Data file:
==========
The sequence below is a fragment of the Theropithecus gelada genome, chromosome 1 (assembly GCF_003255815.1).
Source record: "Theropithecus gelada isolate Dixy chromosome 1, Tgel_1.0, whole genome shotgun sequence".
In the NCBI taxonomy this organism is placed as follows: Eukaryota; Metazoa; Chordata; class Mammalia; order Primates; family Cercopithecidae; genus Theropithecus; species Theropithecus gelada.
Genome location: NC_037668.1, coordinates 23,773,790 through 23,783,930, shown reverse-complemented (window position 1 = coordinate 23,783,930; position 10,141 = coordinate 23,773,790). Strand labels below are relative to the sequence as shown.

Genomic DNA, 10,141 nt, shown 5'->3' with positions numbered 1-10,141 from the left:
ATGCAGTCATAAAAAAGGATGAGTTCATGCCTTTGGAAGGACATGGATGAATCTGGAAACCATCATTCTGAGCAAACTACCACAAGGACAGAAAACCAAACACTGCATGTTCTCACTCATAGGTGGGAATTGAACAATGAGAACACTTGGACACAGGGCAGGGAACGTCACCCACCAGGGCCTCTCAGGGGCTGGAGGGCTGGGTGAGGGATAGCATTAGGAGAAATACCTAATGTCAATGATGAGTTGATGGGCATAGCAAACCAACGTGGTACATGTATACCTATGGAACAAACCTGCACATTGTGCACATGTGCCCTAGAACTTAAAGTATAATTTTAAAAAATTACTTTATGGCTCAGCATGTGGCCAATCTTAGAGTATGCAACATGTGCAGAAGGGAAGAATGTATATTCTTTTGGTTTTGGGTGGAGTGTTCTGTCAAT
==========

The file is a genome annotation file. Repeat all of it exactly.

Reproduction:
The sequence below is a fragment of the Theropithecus gelada genome, chromosome 1 (assembly GCF_003255815.1).
Source record: "Theropithecus gelada isolate Dixy chromosome 1, Tgel_1.0, whole genome shotgun sequence".
In the NCBI taxonomy this organism is placed as follows: Eukaryota; Metazoa; Chordata; class Mammalia; order Primates; family Cercopithecidae; genus Theropithecus; species Theropithecus gelada.
Genome location: NC_037668.1, coordinates 23,773,790 through 23,783,930, shown reverse-complemented (window position 1 = coordinate 23,783,930; position 10,141 = coordinate 23,773,790). Strand labels below are relative to the sequence as shown.

Genomic DNA, 10,141 nt, shown 5'->3' with positions numbered 1-10,141 from the left:
ATGCAGTCATAAAAAAGGATGAGTTCATGCCTTTGGAAGGACATGGATGAATCTGGAAACCATCATTCTGAGCAAACTACCACAAGGACAGAAAACCAAACACTGCATGTTCTCACTCATAGGTGGGAATTGAACAATGAGAACACTTGGACACAGGGCAGGGAACGTCACCCACCAGGGCCTCTCAGGGGCTGGAGGGCTGGGTGAGGGATAGCATTAGGAGAAATACCTAATGTCAATGATGAGTTGATGGGCATAGCAAACCAACGTGGTACATGTATACCTATGGAACAAACCTGCACATTGTGCACATGTGCCCTAGAACTTAAAGTATAATTTTAAAAAATTACTTTATGGCTCAGCATGTGGCCAATCTTAGAGTATGCAACATGTGCAGAAGGGAAGAATGTATATTCTTTTGGTTTTGGGTGGAGTGTTCTGTCAAT